As the year 2004 winds down, it’s fair to continue asking the question: what did the opposition party learn from its national electoral defeat?
Those hopeful that the Democrats are willing to listen, stand up, and take “Red State” America seriously have at least three “wise men” on their side to cheer their hopes, the Washington Times editorializes today. Most notable is former Congressman Tim Roemer of Indiana, a possible candidate for the Democratic National Committee chairmanship. According to the Times, Roemer “had a strong pro-life voting record in the House” and has garnered support both from Senate Minority Leader Harry Reid AND House Minority Leader Nancy Pelosi. Interesting.
How this sort of thing would go over with the cloistered liberal elites in academia and elsewhere is less certain. I don’t think many Berkeley or Boulder profs will be hailing Roemer as a wise man. Witness a Dec. 28 column in the Rocky Mountain News by University of Colorado Law Professor Paul Campos, who lauds Thomas Frank’s books One Market Under God and What’s the Matter with Kansas? as though either of them had just hit the shelves of bookstores nationwide. No matter. Campos and others are searching for rationalizations to explain the results of the 2004 election – the rejection of John Kerry and the Vietnam-era anti-war and welfare-state politics his coalition represented.
In one compelling section of his column, Campos writes:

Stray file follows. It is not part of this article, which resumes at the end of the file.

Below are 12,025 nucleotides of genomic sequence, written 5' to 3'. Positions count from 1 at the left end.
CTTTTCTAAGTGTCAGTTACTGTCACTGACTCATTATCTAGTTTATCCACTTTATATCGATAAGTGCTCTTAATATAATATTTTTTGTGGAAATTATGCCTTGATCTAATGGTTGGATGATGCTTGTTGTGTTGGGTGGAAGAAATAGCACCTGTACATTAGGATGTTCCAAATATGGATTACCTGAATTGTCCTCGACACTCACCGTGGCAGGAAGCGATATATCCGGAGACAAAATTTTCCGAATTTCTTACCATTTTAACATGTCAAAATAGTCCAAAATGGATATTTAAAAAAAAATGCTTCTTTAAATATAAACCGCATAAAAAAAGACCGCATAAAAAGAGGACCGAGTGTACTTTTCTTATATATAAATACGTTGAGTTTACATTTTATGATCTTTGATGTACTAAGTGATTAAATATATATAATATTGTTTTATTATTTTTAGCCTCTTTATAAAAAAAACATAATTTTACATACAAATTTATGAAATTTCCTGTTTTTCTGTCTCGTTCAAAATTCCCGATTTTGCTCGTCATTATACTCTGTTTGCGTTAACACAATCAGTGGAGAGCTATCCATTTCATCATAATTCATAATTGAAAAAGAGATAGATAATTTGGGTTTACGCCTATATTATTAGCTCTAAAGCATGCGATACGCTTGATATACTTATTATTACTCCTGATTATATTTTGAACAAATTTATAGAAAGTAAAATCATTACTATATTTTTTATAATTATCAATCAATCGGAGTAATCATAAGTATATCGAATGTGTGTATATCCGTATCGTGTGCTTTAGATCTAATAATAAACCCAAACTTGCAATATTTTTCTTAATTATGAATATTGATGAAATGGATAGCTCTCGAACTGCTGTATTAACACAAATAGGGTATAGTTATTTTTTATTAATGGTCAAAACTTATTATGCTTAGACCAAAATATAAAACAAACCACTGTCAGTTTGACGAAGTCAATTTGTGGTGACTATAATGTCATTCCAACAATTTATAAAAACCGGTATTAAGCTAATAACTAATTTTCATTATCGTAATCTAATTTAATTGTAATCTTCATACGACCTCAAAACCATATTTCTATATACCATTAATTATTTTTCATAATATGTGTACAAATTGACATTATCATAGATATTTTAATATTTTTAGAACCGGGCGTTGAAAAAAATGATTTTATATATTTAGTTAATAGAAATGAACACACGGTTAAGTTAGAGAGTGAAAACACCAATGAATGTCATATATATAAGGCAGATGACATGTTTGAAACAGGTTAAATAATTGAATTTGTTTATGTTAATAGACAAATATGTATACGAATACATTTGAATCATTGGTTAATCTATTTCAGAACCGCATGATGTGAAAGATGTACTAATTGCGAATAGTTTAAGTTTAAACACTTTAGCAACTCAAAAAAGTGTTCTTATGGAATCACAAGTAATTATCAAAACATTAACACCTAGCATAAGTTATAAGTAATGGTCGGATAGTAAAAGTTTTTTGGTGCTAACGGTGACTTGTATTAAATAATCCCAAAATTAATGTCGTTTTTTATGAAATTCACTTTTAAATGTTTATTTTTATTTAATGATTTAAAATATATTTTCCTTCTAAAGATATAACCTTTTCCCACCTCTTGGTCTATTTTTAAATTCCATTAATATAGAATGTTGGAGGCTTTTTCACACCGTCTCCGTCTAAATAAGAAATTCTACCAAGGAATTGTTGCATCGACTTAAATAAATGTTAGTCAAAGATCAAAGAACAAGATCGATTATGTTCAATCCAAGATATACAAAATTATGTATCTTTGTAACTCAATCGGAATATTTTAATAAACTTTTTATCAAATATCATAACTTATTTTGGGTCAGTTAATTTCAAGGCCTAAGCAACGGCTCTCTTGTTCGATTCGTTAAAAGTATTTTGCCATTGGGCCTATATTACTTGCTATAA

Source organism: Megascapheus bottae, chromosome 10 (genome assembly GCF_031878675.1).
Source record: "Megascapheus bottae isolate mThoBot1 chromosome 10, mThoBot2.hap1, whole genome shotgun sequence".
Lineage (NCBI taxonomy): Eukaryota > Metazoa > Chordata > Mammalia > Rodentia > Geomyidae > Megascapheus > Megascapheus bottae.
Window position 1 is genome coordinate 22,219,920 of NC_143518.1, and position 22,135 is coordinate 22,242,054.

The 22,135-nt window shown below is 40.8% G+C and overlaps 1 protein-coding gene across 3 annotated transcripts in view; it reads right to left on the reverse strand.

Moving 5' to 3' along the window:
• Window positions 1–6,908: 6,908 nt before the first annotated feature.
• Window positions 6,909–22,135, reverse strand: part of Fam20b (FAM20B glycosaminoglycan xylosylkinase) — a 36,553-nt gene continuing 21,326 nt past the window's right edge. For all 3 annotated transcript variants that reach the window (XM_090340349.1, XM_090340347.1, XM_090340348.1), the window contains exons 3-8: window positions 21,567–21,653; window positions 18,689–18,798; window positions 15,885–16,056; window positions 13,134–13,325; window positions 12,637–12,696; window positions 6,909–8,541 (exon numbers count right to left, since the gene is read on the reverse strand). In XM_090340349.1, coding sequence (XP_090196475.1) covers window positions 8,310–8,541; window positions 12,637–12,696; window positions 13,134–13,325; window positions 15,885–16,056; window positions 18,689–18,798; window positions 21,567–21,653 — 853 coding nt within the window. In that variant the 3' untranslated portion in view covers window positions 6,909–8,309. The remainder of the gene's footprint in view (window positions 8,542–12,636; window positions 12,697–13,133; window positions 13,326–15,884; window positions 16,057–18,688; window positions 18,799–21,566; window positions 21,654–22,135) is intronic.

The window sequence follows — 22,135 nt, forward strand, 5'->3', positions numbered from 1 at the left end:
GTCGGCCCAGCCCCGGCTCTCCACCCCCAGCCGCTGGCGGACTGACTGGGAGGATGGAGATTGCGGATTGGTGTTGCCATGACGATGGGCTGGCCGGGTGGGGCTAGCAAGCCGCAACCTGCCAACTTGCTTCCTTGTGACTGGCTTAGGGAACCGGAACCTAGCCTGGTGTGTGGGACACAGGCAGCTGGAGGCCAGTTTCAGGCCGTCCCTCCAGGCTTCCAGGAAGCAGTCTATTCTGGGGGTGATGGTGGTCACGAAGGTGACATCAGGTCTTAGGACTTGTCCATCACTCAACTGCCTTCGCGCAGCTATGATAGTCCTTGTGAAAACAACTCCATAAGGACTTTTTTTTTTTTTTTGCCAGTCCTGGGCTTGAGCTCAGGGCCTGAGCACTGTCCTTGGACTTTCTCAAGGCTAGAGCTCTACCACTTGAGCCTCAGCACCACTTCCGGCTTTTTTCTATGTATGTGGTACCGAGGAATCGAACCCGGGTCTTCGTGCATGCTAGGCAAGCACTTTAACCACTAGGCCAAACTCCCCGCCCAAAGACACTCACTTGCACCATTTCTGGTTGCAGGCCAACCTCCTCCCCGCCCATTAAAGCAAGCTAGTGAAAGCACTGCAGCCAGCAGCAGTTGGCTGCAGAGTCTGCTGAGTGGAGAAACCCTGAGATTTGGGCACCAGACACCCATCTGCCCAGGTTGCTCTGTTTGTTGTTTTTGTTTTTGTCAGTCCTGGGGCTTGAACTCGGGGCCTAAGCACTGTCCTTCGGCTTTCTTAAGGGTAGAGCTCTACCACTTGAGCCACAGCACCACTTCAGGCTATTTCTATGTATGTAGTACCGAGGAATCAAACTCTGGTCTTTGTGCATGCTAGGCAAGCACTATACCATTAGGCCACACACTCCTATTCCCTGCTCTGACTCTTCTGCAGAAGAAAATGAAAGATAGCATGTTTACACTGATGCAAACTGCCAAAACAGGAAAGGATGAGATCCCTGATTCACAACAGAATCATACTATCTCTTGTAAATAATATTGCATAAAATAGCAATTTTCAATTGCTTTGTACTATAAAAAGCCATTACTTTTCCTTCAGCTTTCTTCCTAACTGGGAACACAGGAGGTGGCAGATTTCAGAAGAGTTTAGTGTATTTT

If not for insufferably arrogant government liberals, with their love for high taxes and burdensome regulations, not to mention their support for labor unions and the shiftless poor, every American deserving of wealth – that is, every hard-working American – would already be living in Mission Hills, or some place like it.
That, in an only slightly simplified form, is the message Republicans from Ronald Reagan onward have been selling so successfully for decades now. Frank calls this “market populism,” and in One Market Under God he strives to explain how a message so ridiculous on its face could have been so successful.
What’s the Matter With Kansas? tackles a related issue: How the Republican Party manages to hold together a coalition made up of, to put it as tactfully as possible, snake-handling fundie freaks and those who accept Milton Friedman as their personal lord and savior.
Such endearing terms. The Campos/Frank national electoral strategy probably wouldn’t involve too many stops in “fly-over country.”
To be fair, the law prof doesn’t necessarily endorse Frank’s theses. But his column ends with just the wrong sort of question to ask for Democrats who are looking to get themselves off the mat:
In any case, whether one agrees with his conclusions or not, Frank asks exactly the right question: How did a nation that enacted the New Deal and the Great Society come to want to transform itself into the equivalent of a Country Club Christian Church?
Looking ahead to 2005, I sense a bit of turmoil within the ranks of the Democratic Party. Where it leads will be an interesting development to follow.